Blog Entry 10 - Ships in the Night

Ian Redwood & Laura Brown
Sun 20 Mar 2022 16:43

04° 39.8S 093° 19.0'W Ships in the Night                                                            

We’re now 300 nautical miles SW of Gallapagos.  All’s well.  We’ve motor-sailed through a long line of squalls.  Where sudden winds and heavy downpours have kept us hunkered down with reduced sail and steely resolve.  In other times rain was a call to action for the ship’s crew to collect water to drink.  Our gunnels have been awash with torrents of water, and the occasional deceased flying fish.  It takes a helluva lot of rain to drown fish.  

In these conditions our radar has been invaluable.  Radar (an acronym for radio aided direction and range) works best when its transmission signal is reflected by surfaces at 90 degrees to its source.  There is almost no better reflected surface than a vertical wall of stair-rodding rain.  Our screen therefore can show us the shape of the dense rainclouds we face.  We get information up to about 16 miles out with any accuracy.  We can then plan a weaving course to miss the worst of the downpours.  Unfortunately, this means that one is drawn to looking at a screen all night, watching ghostly shapes manoeuvre their threatening way, ever closer with every radar sweep.  

Radar started as a war-winning technology developed in WW2.  My dad was involved in its post war development and testing.  How things have moved on.  What he dealt with as highly secretive cutting edge military hardware for spotting Jerry bombers in the skies, is now a fitting in lots of sailboats.  (I know Dad reads the blogs so this reference is a little shout out to him – Hi Dad).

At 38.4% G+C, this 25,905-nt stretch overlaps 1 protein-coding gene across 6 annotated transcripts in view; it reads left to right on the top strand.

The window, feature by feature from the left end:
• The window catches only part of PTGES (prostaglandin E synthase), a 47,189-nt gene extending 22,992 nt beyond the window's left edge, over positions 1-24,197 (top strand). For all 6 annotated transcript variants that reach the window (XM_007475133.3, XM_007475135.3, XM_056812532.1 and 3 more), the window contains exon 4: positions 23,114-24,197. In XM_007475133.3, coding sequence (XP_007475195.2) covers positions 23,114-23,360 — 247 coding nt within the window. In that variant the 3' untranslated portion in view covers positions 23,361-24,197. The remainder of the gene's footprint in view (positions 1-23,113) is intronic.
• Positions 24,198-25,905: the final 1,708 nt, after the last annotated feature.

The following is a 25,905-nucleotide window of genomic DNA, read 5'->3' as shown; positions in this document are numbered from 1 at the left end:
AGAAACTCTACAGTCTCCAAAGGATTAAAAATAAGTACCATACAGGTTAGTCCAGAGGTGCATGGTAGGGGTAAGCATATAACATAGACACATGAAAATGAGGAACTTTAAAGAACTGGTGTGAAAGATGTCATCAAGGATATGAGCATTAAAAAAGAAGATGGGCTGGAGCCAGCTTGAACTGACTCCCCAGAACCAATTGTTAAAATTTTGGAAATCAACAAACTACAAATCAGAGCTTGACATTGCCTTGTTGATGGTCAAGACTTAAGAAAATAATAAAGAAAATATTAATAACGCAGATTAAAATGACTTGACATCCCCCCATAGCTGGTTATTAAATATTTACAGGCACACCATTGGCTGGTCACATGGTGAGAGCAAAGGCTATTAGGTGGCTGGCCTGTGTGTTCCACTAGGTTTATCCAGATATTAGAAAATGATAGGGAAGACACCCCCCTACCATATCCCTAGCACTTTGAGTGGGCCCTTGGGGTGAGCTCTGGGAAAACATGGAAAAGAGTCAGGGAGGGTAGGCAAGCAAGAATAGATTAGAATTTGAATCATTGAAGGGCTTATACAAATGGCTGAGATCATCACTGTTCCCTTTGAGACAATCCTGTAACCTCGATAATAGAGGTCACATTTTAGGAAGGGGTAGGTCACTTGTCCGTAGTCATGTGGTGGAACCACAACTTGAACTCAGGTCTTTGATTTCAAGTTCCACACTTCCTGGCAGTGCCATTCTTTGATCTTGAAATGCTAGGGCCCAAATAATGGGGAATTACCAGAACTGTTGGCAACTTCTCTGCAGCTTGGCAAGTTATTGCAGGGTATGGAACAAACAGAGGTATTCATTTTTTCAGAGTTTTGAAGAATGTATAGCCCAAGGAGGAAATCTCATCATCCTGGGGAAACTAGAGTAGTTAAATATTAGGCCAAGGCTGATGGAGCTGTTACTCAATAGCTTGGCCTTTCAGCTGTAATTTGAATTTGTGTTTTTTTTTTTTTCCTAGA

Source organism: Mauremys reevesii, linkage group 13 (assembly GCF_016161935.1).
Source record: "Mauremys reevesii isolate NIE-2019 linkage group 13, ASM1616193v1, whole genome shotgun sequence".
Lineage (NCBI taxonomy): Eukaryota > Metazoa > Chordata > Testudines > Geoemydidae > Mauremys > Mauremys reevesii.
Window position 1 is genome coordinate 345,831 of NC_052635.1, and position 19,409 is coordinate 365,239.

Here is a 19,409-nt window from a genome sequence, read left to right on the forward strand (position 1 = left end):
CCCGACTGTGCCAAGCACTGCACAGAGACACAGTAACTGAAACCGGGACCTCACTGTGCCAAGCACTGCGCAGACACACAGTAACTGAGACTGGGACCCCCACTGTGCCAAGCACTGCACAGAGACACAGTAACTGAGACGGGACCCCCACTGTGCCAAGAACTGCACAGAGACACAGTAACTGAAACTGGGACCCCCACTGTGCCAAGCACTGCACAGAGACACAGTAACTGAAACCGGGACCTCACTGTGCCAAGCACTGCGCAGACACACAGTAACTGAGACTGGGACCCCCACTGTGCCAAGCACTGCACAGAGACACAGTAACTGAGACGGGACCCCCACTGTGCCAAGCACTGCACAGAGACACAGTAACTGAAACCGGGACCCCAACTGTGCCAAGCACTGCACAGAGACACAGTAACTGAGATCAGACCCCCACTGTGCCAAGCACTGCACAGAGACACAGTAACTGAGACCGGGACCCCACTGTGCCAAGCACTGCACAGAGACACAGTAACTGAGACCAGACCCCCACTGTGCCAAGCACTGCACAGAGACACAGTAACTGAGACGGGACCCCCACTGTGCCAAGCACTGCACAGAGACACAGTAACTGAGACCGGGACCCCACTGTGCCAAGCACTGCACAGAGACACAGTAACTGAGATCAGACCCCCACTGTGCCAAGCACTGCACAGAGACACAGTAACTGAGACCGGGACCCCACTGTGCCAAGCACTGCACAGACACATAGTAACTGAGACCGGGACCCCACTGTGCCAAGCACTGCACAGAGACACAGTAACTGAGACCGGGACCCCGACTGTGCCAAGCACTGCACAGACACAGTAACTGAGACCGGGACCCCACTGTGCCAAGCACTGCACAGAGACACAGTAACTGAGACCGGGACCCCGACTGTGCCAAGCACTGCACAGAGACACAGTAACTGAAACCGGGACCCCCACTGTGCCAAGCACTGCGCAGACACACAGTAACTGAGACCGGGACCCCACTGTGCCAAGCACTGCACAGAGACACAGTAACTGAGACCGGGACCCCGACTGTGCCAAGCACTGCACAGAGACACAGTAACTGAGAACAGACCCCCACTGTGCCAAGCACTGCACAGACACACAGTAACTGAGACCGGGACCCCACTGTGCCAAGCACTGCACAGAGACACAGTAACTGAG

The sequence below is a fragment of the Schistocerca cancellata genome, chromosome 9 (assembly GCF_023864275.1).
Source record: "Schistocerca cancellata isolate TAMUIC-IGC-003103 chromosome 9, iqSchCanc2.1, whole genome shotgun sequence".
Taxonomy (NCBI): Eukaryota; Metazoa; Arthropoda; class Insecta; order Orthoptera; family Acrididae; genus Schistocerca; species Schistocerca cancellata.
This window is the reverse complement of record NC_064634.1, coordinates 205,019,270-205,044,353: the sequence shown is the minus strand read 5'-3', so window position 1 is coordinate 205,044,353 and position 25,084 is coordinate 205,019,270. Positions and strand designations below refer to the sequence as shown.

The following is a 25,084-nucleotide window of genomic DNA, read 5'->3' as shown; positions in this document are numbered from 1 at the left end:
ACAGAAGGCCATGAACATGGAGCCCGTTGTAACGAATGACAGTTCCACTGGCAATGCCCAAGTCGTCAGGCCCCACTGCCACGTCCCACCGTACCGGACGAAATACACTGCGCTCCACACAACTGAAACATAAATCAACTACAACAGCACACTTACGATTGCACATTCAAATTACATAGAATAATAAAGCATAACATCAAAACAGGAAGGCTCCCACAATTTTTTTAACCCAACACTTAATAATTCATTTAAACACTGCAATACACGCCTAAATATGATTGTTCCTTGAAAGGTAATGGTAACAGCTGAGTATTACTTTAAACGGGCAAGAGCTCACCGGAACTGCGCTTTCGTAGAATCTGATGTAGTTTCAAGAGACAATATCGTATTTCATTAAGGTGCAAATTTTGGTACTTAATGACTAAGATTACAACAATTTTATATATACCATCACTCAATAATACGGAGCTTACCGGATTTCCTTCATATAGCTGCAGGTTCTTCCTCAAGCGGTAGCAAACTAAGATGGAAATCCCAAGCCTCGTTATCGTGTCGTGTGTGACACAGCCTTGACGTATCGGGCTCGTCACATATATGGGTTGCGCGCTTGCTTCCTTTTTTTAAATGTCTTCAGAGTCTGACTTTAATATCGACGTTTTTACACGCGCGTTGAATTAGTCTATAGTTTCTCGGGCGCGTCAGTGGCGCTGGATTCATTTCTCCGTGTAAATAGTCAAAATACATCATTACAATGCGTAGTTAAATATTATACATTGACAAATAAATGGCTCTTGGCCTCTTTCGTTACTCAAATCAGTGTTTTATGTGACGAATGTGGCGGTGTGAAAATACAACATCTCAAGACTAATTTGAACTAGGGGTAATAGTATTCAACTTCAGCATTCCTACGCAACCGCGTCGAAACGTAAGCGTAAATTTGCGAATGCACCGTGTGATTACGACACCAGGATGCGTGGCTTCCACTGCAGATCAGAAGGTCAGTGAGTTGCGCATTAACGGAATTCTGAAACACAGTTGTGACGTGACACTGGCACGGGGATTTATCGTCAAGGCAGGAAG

There are very few events in a passage like this.  Observations are often personal and pointlessly raised.  E.g.  Observer: “Oh, wow!  I just saw two huge tuna leaping in an arc”, the non-observer replies: “Wow, where was that?”.  To which the observer replies “errm, kinda over on our starboard about 200 metres away, near that wave”…..”err, that wave?”,  “no next to it”, “what colour were they?”, “fish colour I think” etc etc, you get the picture.

There are exceptions to the personal and pointless nature of observations.  Like when someone says “I think I’ve seen a ship?”.  This happened only last night, a ship that may, or may not, have had lights on and was not yet visible on radar.  This can be serious.  There are fishing boats out here with long lines, operating semi-legally and therefore without identification and with no wish to be spotted.  There is always the danger of a collision or even fouling the propellor on steel cable with large hooks on.  Rumour has it that many of these ghost vessels are Chinese trawlers intent on stripping the ocean of any wildlife they can capture.  Shark fin soup being a notable lucrative delicacy.  

However, the lone craft turned out to be a sailing yacht ‘Wild Rye’.  A 33’ sloop bobbing around.  I called them up on radio.  It was lovely to chat and hear a North American accent, it was extraordinary to think that in this vast ocean we passed each other with less than a mile between us.  We will look forward to sharing a beer with Liam and Hilary when we eventually meet with them in Nuku Hiva around the start of April….in 2800 Nm time….We passed them like ships in the night.  

Gotta go – I can smell that gorgeous smell of baking bread – what a moral booster!  What a lucky skipper I am to have such a wonderful fellow-boat-owner who is also my lovely wife.